by Rictor Jomes
My desk is the place where I sit and dread. I dread it all, I am a dreading machine: I can feel the parts of myself churning like gears and pistons made of dirty steel. The gears drip soil and oil. It’s bigger than a room, that machine, bigger than a factory. How did I get that big, how can I fit so much dread? I am a vasty space, filled with parts that churn and clatter.
Through my window I can see a telephone wire that the ice storm last February slackened. It hangs like a belly. While I watch, a robin perches on it, but the robin is a sick thing, pale red and draggled, a harbinger of something slow and dark that is moving towards me, not spring at all.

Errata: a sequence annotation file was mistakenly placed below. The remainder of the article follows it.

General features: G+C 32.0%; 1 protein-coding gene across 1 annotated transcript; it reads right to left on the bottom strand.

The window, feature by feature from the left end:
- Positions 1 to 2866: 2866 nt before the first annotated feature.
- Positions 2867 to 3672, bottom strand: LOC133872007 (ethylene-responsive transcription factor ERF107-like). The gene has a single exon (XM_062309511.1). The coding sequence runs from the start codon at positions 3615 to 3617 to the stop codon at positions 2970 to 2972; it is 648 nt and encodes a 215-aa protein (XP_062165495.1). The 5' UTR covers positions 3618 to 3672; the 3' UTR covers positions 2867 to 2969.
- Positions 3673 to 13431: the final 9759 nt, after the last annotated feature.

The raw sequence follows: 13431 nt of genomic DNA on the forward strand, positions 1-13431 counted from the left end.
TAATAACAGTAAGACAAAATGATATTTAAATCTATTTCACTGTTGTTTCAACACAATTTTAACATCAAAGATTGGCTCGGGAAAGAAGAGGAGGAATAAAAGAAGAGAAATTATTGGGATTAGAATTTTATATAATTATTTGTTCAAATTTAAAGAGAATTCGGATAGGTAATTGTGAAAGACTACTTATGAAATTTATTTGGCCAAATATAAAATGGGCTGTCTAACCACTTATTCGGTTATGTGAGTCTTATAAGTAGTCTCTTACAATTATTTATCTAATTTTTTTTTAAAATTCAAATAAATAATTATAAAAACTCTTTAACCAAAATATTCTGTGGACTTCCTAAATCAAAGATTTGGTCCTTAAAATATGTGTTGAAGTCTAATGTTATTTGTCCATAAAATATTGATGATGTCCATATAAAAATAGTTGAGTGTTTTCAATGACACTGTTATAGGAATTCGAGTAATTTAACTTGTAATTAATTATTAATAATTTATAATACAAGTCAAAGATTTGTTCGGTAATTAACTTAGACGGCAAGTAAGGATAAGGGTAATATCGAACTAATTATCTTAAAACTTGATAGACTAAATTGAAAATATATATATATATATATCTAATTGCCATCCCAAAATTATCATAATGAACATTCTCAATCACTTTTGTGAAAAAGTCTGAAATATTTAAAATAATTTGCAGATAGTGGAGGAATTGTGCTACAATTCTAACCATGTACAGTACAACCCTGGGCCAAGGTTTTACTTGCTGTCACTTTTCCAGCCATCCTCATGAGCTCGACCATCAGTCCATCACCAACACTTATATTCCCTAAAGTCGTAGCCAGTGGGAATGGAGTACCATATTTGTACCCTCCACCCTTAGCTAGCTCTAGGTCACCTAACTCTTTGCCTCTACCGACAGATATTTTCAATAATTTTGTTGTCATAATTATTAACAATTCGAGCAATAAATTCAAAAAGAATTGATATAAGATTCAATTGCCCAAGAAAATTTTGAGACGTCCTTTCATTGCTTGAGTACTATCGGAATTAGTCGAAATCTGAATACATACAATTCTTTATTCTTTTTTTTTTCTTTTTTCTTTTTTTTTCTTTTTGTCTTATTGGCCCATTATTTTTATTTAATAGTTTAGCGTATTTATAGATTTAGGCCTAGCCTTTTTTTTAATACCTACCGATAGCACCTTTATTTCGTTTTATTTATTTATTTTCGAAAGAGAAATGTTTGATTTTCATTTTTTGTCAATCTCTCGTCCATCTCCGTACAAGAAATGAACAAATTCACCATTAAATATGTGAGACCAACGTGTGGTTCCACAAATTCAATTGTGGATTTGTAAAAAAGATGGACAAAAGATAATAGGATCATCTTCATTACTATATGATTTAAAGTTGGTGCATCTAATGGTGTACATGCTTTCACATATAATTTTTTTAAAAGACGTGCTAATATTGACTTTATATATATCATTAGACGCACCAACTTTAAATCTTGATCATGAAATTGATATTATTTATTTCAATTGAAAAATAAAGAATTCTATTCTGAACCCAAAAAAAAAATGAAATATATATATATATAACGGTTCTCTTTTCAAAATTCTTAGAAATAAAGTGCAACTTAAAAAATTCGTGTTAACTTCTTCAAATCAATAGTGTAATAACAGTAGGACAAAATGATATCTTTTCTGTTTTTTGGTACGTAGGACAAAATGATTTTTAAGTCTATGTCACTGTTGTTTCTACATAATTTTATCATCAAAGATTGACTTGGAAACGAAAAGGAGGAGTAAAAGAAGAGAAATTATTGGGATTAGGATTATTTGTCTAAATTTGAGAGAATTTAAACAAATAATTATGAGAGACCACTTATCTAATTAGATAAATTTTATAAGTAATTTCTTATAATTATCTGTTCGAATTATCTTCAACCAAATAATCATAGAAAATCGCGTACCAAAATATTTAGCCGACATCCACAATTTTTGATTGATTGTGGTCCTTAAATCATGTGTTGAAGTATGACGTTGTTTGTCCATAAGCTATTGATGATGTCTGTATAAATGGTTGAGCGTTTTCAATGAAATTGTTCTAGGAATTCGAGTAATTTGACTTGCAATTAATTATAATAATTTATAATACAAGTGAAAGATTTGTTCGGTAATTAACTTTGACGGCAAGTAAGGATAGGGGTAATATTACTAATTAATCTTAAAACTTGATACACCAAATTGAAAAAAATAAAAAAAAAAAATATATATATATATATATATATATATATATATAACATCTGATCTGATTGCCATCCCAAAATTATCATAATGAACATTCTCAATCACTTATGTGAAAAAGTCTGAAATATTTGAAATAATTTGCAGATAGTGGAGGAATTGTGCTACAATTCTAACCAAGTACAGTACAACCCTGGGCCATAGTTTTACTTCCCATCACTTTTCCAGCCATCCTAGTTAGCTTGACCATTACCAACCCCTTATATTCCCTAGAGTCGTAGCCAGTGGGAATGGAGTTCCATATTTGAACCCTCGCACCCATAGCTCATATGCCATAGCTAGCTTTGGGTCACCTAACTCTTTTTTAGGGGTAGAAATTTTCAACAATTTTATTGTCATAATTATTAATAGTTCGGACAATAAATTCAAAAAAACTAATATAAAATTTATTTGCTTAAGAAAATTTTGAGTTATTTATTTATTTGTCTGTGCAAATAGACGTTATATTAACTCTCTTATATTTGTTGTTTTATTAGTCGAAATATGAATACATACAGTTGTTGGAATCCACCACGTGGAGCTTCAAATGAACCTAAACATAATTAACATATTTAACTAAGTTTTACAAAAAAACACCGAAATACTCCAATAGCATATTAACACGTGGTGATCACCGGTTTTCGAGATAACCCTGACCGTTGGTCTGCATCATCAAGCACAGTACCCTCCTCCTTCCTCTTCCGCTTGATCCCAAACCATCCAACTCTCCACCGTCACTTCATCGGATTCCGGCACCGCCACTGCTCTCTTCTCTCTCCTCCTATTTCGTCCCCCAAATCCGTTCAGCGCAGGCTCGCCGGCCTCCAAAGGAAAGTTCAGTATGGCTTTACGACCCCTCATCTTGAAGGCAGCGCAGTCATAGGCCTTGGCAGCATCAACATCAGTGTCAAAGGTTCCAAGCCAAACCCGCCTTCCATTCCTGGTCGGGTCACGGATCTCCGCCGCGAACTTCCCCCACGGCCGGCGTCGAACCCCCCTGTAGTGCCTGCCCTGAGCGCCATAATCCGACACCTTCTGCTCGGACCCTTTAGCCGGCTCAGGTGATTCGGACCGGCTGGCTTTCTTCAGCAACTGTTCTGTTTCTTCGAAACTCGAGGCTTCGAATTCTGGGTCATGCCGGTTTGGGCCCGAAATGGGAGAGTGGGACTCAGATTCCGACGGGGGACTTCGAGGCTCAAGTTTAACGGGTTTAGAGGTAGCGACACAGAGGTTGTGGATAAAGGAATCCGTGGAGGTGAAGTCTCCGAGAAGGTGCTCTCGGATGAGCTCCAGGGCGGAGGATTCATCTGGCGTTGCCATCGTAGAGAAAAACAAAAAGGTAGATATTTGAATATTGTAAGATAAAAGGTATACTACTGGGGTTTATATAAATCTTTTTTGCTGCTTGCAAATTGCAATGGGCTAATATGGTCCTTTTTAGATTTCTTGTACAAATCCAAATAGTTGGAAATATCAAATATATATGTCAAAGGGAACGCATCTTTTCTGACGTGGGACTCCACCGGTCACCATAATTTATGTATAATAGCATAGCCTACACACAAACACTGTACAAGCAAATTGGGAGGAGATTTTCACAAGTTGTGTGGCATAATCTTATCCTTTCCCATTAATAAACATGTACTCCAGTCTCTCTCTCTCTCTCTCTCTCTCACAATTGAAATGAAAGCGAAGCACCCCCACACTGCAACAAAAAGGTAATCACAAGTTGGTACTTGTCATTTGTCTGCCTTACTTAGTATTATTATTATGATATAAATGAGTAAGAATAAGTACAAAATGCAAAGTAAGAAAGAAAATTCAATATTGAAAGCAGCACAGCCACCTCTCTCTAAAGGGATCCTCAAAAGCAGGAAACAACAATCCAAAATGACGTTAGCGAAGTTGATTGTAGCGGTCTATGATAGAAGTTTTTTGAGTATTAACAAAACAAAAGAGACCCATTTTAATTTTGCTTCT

My dread is bigger now: I’ve forgotten the difference between myself and the world, so that the bird isn’t an omen at all any more, but just a small player in the play of myself, and of course he would look like that. The neighbor’s cat slinks across the lawn like a guilty thought, because he is my guilty thought; there is after all no cat
because I am the world. And there is no world.
[UPDATE: You can now hear grubby’s interview with Rictor Jomes here]